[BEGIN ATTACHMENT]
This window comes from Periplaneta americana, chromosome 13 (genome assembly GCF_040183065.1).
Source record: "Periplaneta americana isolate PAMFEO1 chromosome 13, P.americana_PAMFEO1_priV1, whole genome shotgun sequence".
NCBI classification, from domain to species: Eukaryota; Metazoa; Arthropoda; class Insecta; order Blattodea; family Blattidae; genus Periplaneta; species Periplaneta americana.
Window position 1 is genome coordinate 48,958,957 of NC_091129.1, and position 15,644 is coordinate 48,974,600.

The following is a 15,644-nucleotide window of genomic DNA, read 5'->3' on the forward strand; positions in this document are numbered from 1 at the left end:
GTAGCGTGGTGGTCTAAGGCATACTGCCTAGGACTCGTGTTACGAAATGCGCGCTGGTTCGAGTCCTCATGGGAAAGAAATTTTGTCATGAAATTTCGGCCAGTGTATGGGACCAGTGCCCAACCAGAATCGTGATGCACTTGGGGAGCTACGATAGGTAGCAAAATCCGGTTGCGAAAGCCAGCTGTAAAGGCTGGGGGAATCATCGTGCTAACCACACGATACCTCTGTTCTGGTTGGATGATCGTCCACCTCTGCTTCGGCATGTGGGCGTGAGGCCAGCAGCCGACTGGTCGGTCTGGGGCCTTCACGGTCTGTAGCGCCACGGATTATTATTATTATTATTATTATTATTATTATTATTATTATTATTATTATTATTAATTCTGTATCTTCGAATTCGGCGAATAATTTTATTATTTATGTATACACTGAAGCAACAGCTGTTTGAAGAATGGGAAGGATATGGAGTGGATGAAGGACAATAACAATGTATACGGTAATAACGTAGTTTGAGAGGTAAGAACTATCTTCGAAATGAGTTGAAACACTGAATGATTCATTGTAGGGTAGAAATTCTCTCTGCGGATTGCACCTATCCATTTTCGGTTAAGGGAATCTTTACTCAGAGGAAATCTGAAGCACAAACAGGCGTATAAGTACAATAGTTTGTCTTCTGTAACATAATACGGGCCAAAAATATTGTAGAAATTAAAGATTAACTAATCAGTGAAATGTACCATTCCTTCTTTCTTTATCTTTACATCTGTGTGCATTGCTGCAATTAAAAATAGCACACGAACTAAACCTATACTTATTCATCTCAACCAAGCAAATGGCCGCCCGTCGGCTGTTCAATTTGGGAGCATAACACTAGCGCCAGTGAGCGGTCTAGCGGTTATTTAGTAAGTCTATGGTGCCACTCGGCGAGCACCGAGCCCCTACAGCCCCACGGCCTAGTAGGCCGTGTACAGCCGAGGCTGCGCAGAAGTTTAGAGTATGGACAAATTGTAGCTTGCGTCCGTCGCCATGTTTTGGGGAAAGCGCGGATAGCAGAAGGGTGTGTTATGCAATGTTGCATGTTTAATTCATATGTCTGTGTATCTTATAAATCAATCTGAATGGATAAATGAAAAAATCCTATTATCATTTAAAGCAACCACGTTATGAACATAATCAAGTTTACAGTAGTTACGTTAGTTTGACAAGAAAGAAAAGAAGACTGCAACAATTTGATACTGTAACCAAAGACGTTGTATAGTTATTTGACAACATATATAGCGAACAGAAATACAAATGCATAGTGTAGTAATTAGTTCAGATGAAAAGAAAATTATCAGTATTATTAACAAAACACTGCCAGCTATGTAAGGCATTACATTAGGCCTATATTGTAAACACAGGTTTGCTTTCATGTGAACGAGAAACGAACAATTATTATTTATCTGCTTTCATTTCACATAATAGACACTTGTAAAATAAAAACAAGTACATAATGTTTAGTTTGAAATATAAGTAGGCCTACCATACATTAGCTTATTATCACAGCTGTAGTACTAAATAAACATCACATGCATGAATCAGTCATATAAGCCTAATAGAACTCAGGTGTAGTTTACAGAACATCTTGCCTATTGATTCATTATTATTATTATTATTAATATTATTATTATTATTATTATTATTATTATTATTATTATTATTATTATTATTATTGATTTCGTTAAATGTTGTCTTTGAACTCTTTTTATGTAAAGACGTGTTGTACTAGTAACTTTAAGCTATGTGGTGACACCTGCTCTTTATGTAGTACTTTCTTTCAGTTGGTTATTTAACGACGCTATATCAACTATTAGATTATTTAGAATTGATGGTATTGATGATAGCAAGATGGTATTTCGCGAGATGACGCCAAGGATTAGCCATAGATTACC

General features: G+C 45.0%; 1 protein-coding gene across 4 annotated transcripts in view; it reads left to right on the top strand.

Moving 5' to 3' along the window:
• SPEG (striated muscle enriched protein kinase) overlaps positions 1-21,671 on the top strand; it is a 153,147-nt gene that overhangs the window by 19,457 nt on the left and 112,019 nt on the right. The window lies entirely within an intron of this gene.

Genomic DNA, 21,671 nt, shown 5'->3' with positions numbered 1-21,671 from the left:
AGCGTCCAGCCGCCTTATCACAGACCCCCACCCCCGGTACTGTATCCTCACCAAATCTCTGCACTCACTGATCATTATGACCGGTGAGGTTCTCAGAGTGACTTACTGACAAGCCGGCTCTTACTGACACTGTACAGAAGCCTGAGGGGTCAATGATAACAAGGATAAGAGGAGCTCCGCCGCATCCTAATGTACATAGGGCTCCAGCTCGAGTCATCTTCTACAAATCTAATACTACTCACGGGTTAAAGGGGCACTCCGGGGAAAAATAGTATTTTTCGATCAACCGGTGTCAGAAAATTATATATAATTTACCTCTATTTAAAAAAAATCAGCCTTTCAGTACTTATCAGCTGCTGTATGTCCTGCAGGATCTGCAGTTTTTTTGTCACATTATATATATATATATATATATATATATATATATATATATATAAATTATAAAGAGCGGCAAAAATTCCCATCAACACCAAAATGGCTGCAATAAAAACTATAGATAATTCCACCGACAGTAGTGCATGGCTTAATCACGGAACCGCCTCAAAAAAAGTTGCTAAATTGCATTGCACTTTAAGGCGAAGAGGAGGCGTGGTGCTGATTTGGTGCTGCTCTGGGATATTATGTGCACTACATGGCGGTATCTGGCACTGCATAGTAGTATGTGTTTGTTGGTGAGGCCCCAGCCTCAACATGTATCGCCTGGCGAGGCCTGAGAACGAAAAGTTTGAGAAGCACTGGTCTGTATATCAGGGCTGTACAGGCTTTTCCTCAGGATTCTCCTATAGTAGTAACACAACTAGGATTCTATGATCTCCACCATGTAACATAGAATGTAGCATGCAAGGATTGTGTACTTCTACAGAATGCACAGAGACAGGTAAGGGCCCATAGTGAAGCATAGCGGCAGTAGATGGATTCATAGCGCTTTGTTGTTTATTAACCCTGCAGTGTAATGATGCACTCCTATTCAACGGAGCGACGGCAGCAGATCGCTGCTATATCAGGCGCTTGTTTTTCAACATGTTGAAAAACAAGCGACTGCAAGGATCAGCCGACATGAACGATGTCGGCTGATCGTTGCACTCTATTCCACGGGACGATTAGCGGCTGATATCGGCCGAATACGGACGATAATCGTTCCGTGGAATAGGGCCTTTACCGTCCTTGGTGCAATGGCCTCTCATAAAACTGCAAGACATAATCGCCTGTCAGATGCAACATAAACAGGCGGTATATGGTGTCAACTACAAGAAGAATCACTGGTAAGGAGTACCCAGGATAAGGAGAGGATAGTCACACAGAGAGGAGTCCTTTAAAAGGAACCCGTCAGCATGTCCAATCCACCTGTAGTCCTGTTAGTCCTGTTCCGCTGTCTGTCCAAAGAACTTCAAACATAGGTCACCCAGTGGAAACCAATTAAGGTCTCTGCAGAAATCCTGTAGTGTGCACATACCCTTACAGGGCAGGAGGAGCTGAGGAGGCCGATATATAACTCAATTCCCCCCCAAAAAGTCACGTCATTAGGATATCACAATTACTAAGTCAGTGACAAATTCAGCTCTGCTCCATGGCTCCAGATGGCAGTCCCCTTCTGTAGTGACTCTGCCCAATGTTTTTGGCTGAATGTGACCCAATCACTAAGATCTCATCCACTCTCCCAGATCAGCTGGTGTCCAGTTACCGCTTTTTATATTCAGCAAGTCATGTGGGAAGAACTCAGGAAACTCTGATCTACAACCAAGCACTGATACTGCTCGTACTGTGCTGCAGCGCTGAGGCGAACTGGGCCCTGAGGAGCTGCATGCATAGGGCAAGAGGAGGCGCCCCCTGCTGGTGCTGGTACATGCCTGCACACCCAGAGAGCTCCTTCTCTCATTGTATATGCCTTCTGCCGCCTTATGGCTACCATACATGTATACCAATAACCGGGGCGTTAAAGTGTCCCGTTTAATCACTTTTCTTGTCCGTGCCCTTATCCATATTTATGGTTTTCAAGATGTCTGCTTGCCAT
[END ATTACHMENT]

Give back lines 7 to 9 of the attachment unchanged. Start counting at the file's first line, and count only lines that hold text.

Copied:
General features: G+C 45.0%; 1 protein-coding gene across 4 annotated transcripts in view; it reads left to right on the top strand.

Moving 5' to 3' along the window:
• SPEG (striated muscle enriched protein kinase) overlaps positions 1-21,671 on the top strand; it is a 153,147-nt gene that overhangs the window by 19,457 nt on the left and 112,019 nt on the right. The window lies entirely within an intron of this gene.